Doing a bit of googling, I see that this "decree" is mentioned several times, but no one provides any substantive evidence of such a thing existing. My suggestion to you is that you may want to spend a bit of time searching through newspapers to see if you can find information about an event happening in 1939 recognizing the phrase. Could it have, rather than the legislature, been the Arizona Board of Regents? Or a different governing body? Might it be a different kind of document altogether? Unfortunately, we do not have the staff to do this kind of research, but you are welcome to visit us to look at reels of microfilm or borrow them through Interlibrary Loan. You may also want to contact the University of Arizona Special Collections to see if they can clarify this reference, if you haven't already. [2]


In 2013 Arizona's football stadium installed a new artificial surface with "Bear Down" etched in the center of the field and running from end to end between the 15-yard lines. Previously the phrase was painted on the field in two separate areas.

Fight song[edit]

The song "Bear Down, Arizona!" was written by Jack K. Lee, the university's future band director, in 1952. As related by Lee himself in later years, Lee was one of several applicants for the position of Director of Bands at the U of A. During his visit to the university for his job interview, he was given a tour of the campus and was told the story of the Bear Down slogan. As his flight home to Michigan left from the Tucson airport, it banked over the university campus, and Lee saw the slogan painted on the roof of the university gymnasium. He was struck by inspiration, took an airsickness bag from the seat pocket of the plane and wrote, in pencil, the lyrics to "Bear Down, Arizona." Lee was offered the band director job. The song was publicly performed in September 1952 for the first time by U of A band at a pep rally in downtown Tucson.[1] A replica of the original manuscript, created by Lee on a paper sack, is displayed in the Alumni Heritage Lounge on the main floor of the Student Union Memorial Center on the university campus.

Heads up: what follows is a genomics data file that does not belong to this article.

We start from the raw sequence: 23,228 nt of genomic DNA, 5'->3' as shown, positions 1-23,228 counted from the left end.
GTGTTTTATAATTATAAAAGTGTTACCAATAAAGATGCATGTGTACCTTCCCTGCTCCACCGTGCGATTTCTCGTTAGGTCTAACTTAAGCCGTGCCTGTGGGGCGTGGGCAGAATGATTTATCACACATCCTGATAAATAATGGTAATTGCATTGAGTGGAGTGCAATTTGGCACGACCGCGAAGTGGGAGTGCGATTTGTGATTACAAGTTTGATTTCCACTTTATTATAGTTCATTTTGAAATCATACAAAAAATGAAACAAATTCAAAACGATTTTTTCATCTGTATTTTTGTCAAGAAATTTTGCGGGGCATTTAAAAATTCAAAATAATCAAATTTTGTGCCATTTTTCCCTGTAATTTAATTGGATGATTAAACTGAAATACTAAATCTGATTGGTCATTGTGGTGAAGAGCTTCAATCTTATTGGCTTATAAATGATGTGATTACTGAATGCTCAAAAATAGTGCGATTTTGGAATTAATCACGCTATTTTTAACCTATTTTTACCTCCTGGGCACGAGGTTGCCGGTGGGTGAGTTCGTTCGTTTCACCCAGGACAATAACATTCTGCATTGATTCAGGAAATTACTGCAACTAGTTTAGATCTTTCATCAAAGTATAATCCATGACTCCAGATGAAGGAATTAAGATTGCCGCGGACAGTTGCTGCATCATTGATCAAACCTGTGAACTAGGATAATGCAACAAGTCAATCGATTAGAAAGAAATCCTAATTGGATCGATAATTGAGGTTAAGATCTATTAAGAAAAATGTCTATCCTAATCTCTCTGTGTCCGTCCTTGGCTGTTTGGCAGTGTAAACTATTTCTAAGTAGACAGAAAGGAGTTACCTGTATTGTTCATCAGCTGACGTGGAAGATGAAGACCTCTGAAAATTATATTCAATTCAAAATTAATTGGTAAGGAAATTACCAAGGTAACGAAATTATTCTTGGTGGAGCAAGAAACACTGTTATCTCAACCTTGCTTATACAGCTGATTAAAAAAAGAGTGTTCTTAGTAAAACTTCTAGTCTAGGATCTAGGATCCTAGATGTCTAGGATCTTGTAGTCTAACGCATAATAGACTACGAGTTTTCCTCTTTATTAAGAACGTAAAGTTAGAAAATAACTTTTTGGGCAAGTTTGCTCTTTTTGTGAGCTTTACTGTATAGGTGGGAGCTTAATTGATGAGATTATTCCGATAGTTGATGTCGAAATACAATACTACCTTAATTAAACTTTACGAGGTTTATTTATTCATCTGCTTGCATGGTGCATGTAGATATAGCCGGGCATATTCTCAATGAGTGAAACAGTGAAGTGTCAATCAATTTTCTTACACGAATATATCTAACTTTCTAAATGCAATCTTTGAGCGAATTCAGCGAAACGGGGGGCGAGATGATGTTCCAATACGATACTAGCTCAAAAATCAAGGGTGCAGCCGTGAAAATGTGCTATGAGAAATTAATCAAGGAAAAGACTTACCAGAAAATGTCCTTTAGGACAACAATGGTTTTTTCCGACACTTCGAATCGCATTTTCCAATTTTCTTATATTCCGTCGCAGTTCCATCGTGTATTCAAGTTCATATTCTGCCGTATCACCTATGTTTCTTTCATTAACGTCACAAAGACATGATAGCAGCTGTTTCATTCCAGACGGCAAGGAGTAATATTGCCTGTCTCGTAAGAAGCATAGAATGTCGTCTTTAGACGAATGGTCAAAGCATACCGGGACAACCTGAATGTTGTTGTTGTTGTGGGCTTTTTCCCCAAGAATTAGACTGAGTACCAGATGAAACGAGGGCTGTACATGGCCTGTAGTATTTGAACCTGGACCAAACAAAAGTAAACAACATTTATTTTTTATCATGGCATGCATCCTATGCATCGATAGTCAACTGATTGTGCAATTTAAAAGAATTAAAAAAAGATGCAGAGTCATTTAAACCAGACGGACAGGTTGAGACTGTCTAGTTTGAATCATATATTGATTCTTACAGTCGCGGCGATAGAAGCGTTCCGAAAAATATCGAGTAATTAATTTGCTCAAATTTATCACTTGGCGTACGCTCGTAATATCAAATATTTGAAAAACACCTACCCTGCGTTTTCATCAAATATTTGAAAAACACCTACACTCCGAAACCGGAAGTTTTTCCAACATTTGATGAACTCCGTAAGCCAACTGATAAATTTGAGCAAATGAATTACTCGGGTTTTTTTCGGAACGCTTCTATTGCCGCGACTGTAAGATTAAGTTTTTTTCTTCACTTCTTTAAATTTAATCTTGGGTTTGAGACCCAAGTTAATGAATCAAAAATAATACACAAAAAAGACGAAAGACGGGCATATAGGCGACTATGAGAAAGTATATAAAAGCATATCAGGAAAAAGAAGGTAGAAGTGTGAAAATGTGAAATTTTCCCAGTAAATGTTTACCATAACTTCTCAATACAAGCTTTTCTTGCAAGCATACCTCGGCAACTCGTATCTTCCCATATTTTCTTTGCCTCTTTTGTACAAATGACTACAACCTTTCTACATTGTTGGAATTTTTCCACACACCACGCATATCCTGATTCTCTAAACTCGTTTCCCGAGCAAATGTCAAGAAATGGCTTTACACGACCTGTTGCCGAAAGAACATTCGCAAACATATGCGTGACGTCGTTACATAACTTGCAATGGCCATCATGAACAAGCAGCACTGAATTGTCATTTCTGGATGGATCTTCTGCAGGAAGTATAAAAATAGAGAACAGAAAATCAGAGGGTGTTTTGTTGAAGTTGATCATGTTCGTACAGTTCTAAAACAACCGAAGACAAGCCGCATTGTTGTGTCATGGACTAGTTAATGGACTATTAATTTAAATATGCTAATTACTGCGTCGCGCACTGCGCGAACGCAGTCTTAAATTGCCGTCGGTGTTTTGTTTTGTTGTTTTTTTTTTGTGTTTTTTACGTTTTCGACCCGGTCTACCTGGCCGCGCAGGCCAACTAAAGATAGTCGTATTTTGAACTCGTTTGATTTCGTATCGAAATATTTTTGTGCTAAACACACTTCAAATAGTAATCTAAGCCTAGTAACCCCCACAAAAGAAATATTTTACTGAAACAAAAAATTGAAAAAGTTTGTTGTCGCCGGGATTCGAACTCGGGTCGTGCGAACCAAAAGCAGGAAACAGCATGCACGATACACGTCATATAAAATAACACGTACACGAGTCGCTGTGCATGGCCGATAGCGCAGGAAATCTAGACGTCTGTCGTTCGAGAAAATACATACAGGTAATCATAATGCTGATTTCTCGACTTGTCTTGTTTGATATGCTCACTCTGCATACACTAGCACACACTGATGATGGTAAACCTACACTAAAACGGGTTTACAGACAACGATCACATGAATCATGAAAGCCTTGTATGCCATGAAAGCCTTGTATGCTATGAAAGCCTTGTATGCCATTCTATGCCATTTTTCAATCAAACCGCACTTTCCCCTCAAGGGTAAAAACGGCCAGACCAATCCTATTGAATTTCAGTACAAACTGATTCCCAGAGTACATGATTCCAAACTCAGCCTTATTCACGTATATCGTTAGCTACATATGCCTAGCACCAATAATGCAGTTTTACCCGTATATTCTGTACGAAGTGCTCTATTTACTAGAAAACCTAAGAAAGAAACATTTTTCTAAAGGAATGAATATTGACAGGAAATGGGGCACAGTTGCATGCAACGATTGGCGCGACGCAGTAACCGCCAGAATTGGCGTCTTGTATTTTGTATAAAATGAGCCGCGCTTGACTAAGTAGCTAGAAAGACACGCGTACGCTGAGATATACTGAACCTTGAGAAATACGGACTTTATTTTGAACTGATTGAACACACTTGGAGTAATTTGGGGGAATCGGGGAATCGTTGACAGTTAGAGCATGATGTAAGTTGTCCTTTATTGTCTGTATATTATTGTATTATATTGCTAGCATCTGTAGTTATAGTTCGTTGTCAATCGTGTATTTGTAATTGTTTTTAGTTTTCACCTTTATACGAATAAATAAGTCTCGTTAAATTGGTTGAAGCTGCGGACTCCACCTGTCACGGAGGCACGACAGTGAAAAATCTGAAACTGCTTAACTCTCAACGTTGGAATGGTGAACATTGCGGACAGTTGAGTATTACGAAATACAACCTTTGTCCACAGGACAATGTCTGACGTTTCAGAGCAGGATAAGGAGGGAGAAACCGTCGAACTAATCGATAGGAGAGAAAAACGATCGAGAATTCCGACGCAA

Lyrics[edit]

Verse:

Arizona, bear down!
Let's cheer for Arizona,
Let's raise our voices high!
Let's cheer for Arizona,
That bear down battle cry!
Let's cheer our team to victory!
Let's cheer our team to fame!
Let's cheer for Arizona,
For spirit wins the game!

Chorus:

Bear down, Arizona!
Bear down, red and blue!
Bear down, Arizona!
Hit 'em hard let 'em know who's who!
Bear down, Arizona!
Bear down, red and blue!
Go, go, Wildcats go!
Arizona, bear down!


Although the following coda is not actually a part of the song, the band (along with the crowd) sometimes chants it immediately after they have played "Bear Down".[3] Part of the chant originates in a 1988 rap song about the Arizona basketball team, written by Harvey Mason, Jr.

A-R-I-Z-O-N-A!
A-R-I-Z-O-N-A!
A-R-I-Z-O-N-A!
Go A-R-I-Z-O-N-A!
W-I-L-D Cats! (Say what?)
W-I-L-D Wildcats! (That's right!)
W-I-L-D Cats!
Go wild about those Cats!

The verse of the song is rarely sung. At most athletic events, the chorus is sung twice, followed by the chant.[3]

References[edit]

  1. ^ a b "Bear Down Arizona". The University of Arizona. Archived from the original on 12 April 2009. Retrieved 2009-03-23. [dead link]
  2. ^ November 26, 2013 Arizona History and Archives Division, Arizona State Library, Archives and Public Records, 1901 W Madison St., Phoenix, AZ 85009 <archives@azlibrary.gov> http://www.azlibrary.gov/archives/
  3. ^ a b "Bear Down Arizona". YouTube. 2008-12-16. Retrieved 2009-03-21.